Figure 1. The best data I have been able to found to document the origin of rhynchosaurs like Scaphonyx and Hyperodapedon. Despite their apparent (from the literature) commonality, there is precious little in the literature about rhynchosaurs.

Figure 1. The best data I have been able to found to document the origin of rhynchosaurs like Scaphonyx and Hyperodapedon. Despite their apparent (from the literature) commonality, there is precious little in the literature about rhynchosaurs.

How did rhynchosaurs leave the rhynchocephalia?
We looked at that many years ago. Carroll (1988) revisiting Carroll (1977) reported, “It was long thought that rhynchosaurs were closely related to modern sphendontids not the basis of general similarities of the skull and dentition. The common presence of primitive features such as the lower temporal bar only points to their common origin among early diapsids. Although the dentition appears to be vaguely similar, it is fundamentally different. Sphenodontids have only a single row of acrodont teeth in the maxilla, but rhynchosaurs have multiple rows of teeth set in sockets. Sphenodontids have a second row of teeth in the palatine, but this bone is edentulous in the rhynchosaurs. What appear to be long premaxillary teeth in the rhynchosaurs are actually processes from the premaxillary bones. Sphenodontids have true premaxillary teeth.”

Do you hear Carroll’s colleague, Larry Martin, laughing?
Clades and interrelationships are determined not by possibly convergent individual traits, but by phylogenetic analysis. The last common ancestor and all of its descendants is the only valid and irrefutable way to recognize and organize clades.

Getting back to Carroll (1977, 1988) the problem is:
the rhynchosaur outer tooth row is indeed the maxilla, the inner row is the palatine, as in rhynchocephalians, especially easy to see in Priosphenodon. That the palatine fuses to the maxilla does not take away the identity of either. Thus, the palatine is not edentulous in rhynchosaurs.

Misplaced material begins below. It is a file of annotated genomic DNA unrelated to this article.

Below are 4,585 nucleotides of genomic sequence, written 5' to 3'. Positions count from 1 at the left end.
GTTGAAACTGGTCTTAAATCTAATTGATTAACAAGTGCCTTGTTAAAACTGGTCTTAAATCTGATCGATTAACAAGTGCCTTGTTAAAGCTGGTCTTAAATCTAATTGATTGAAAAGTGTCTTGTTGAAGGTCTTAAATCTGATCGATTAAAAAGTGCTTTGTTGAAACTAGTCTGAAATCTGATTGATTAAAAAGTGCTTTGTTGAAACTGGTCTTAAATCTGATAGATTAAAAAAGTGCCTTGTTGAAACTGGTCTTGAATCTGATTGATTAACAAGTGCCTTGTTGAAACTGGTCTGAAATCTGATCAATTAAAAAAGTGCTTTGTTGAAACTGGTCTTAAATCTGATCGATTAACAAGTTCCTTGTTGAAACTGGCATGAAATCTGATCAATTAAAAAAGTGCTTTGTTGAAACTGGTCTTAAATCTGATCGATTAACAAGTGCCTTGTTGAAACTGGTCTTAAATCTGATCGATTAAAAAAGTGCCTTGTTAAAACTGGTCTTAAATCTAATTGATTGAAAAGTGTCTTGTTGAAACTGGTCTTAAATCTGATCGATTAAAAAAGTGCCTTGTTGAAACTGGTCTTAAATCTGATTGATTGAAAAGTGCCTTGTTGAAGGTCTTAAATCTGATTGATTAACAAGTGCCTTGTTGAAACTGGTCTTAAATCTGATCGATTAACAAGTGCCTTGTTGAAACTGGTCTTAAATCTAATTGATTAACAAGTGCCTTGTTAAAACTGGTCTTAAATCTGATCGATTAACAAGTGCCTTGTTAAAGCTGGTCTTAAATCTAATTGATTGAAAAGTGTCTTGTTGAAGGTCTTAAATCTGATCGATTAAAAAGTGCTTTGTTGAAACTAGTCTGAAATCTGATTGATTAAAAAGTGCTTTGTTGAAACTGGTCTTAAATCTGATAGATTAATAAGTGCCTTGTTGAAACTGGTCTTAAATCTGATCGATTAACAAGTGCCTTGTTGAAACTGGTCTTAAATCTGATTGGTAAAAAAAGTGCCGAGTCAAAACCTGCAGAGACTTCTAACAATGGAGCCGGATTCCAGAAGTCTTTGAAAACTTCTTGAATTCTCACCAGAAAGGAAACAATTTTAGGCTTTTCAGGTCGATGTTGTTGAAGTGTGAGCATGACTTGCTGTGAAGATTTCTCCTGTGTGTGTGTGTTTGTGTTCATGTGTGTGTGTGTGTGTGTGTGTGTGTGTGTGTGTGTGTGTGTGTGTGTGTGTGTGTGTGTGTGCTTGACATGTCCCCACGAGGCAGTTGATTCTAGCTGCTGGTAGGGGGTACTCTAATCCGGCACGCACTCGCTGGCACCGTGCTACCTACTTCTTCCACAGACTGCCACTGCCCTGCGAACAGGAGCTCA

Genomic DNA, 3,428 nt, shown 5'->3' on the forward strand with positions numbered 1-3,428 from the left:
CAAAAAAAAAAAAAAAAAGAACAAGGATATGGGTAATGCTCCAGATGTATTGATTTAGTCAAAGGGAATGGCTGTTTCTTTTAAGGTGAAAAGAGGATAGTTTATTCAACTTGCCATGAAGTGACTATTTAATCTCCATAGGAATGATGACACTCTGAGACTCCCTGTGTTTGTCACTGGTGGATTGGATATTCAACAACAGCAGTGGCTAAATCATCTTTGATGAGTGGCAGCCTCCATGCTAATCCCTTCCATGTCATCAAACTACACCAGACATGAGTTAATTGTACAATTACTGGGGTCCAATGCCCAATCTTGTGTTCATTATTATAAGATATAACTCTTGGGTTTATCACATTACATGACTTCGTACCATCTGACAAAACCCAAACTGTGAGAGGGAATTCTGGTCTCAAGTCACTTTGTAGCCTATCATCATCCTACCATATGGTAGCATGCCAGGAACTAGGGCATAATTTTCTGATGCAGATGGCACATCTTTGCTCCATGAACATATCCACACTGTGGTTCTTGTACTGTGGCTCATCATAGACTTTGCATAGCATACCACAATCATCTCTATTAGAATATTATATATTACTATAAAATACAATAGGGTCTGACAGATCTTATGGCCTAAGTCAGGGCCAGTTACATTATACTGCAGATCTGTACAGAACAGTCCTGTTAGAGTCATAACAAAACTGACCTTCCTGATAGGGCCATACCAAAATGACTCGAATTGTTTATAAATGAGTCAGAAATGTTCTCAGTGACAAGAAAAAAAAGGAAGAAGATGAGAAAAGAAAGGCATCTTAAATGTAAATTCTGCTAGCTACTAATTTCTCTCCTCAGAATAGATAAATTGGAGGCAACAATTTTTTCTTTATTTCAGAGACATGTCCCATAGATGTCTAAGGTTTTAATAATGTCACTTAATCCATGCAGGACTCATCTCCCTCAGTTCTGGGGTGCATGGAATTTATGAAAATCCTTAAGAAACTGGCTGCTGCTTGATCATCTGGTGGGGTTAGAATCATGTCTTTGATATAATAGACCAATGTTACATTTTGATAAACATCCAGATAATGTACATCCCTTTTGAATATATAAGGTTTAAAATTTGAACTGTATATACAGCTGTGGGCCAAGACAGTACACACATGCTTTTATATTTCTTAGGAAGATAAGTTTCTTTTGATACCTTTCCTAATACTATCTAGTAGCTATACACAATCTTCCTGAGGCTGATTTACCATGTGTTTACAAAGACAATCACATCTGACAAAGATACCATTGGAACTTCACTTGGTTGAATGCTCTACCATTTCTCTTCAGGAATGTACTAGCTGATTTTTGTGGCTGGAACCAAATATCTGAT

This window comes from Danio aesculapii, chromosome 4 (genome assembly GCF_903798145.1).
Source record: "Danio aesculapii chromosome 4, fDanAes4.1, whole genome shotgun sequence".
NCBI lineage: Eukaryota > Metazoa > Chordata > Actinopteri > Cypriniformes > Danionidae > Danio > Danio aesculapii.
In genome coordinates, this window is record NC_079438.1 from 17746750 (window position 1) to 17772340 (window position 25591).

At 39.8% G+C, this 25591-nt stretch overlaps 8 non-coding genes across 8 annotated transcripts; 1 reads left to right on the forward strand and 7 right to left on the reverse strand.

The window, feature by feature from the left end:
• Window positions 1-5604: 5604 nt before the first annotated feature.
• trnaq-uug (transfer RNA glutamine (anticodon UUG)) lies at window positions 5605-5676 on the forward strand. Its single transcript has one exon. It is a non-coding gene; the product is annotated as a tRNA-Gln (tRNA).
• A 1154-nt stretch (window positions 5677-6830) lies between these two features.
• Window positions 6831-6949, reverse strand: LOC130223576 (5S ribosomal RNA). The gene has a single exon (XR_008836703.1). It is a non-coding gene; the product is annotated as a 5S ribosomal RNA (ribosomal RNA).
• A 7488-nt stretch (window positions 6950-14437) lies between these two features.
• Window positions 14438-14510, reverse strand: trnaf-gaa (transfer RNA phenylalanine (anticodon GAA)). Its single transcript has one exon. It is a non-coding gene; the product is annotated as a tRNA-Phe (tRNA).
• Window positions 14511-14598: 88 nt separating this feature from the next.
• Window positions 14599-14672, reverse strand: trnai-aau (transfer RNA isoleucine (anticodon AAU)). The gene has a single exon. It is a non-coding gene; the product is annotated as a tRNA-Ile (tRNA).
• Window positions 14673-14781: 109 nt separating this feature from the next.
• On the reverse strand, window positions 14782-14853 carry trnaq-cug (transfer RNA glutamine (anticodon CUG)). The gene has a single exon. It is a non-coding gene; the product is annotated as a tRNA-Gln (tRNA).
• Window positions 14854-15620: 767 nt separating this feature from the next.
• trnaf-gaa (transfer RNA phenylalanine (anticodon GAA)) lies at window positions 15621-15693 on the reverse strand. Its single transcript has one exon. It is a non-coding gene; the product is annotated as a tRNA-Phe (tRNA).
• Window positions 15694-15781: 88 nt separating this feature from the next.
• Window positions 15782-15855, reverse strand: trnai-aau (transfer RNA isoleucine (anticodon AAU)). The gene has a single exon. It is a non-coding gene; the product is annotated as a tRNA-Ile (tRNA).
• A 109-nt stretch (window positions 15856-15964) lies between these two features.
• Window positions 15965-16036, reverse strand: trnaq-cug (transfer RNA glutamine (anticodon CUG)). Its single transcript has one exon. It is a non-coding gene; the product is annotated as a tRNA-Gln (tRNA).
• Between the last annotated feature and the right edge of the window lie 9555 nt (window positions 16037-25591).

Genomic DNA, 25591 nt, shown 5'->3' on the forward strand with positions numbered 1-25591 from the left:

The premaxillary is also toothless
in Priosphenodon, currently considered a rhynchocephalian. Mesosuchus is considered a proto-rhynchosaur, not a rhynchocephalian, yet it has socketed teeth on the premaxilla. So there’s a transition zone developing between basal and derived rhynchocephalians, which are distinct, but decidedly related — because — no other taxa are closer to them than these two are to each other in the LRT.

At the start of his career, Benton (1983) reported, 
“Rhynchosaurs have no special relationship with the sphenodontids. The supposed shared characters are either primitive (e.g. complete lower temporal bar, quadratojugal, akinetic skull, inner ear structure, 25 presacral vertebrae, vertebral shape, certain character of limbs and girdles) or incorrect (e.g. rhynchosaurs do not have acrodont teeth, the ‘beak-like’ premaxilla of both groups is quite different in appearance, the ‘tooth plate’ is wholly on the maxilla in rhynchosaurs but on maxilla and palatine in sphenodontids).”

At the time, and perhaps to this day,
Benton did not realize the lower temporal bar was derived in sphenodontians. Early lepidosaurs don’t have it.

Acrodont teeth are also derived from socketed teeth,
so all sphenodontids had to do was stop fusing their teeth to their skull in order to go back to the socketed teeth found in rhynchosaurs.

Rhynchosaurs stop fusing their ankles
at the same time that they stop fusing their teeth to their jaws. That’s just what they do. It doesn’t mean they get kicked out of their family. That would be “Pulling a Larry Martin.”